Clinic serves the under-served
Published 8:44 pm Tuesday, October 12, 2010
Serving those who are under-served is why Raquel V. Ludwig spent this last weekend participating in the annual migrant health clinic.
The clinic is sponsored by the Georgia Farm Worker Health Program, which holds field clinics in June and October with the assistance of Emory University students and community volunteers.
Ludwig, a physician assistant student at Emory whose mother was a farm worker, said she understands the hardships migrant farm laborers encounter.
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For example, on Saturday morning, Ludwig examined a female farm worker who was six months pregnant and hasn’t had any pre-natal examinations. Since Ludwig speaks fluent Spanish, she was able to convince the woman to schedule an appointment with a doctor in order to better monitor the woman’s and the baby’s health.
Ludwig said this experience had convinced her to steer toward serving the under-served after she obtains her degree.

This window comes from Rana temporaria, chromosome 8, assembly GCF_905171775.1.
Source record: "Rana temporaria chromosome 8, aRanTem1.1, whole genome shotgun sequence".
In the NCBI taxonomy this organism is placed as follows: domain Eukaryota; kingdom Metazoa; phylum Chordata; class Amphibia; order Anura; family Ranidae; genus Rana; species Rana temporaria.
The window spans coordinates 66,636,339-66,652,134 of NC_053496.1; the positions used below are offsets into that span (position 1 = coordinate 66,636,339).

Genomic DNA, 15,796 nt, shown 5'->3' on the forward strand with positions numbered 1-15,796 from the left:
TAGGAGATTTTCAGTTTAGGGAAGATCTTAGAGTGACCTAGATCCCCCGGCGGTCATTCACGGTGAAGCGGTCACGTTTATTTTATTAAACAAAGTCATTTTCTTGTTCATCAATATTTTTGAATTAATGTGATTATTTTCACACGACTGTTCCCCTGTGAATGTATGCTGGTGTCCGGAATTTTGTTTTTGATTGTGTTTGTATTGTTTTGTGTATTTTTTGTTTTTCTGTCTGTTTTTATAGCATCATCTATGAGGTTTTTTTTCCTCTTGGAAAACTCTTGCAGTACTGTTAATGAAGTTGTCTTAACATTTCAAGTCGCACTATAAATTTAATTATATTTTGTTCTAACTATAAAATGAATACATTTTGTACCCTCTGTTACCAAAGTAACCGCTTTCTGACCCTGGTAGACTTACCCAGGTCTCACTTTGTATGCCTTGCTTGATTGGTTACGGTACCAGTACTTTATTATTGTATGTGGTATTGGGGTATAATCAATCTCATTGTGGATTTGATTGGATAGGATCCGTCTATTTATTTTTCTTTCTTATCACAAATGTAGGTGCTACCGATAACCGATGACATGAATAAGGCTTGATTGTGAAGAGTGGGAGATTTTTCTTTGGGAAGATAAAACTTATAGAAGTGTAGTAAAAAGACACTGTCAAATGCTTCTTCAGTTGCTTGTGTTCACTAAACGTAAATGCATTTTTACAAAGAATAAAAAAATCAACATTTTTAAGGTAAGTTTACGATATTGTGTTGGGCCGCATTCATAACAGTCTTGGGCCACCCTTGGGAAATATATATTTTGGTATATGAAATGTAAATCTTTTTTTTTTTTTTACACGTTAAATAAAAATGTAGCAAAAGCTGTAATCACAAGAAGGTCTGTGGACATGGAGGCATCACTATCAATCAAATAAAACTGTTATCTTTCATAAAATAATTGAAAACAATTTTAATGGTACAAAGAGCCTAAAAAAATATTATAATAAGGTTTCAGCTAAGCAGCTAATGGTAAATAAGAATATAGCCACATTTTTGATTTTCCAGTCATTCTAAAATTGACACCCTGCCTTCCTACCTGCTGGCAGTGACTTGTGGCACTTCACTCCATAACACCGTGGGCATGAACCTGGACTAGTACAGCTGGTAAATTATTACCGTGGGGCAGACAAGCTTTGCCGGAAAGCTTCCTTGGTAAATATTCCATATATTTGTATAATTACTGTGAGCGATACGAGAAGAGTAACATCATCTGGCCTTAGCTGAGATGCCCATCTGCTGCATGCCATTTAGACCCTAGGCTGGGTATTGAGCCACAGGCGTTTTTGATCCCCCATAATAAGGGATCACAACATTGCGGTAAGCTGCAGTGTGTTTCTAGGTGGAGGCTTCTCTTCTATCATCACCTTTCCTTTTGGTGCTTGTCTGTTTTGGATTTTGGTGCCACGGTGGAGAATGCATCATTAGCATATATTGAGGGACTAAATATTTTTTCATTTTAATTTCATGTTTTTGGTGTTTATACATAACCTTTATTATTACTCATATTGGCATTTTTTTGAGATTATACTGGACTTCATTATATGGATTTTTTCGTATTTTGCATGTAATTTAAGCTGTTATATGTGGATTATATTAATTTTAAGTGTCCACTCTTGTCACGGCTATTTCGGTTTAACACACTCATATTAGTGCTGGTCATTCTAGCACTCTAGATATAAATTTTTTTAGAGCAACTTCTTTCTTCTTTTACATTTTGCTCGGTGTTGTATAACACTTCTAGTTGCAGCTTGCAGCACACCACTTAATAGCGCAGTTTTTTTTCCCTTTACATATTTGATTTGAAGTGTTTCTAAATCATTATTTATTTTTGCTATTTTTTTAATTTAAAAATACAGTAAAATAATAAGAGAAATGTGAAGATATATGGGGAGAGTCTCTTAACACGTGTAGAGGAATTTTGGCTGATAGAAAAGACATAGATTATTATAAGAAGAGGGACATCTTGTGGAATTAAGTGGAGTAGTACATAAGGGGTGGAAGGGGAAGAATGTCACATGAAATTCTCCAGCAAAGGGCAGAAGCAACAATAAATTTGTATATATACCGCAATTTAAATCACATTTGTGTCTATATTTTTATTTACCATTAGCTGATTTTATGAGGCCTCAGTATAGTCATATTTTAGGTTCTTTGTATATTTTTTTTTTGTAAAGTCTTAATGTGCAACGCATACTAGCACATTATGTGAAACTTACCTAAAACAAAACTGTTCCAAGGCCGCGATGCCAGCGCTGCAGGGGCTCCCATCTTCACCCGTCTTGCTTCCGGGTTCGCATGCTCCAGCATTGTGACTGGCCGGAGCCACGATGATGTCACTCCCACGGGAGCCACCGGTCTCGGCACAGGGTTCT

Most of those coming to the field clinics don’t have access to health care, said Sheila Ramer, an RN who serves as the director of the farm worker health program for an area including Seminole, Decatur, Mitchell and Grady counties.
The federally funded program, which has been in Decatur County since 1992, provides free vision, dental and health care to anyone who receives more than 51 percent of their income from growing crops, regardless of their race or gender, Ramer said.
This past summer, the program treated 1,250 people through clinics held at 11 sites, she said. The previous summer, 1,340 people were treated. Workers include those growing tomatoes, corn and peanuts, as well as workers at area nurseries and cotton gins.
Ramer said she and her staff commonly find farm workers who suffer from diabetes or high blood pressure that are untreated. Because of the strenuous work they have to do, farm workers often have muscle or joint ailments. The Emory students have also diagnosed people with serious illnesses such as cancer and sexually transmitted diseases and referred them to other government health programs.
“We see the clinics as cost-effective health care,” Ramer said. “The people we treat don’t make a lot of money in the field, so the clinics treat people before they wind up in an emergency room.”
Other volunteers at the field clinics have set up a clothes bank and a food bank that is made available to workers after they are treated, Ramer said. Bilingual adults and youth who live in Decatur County on a permanent basis are also very helpful in helping farm workers fill out treatment forms and recording other data on the clinics.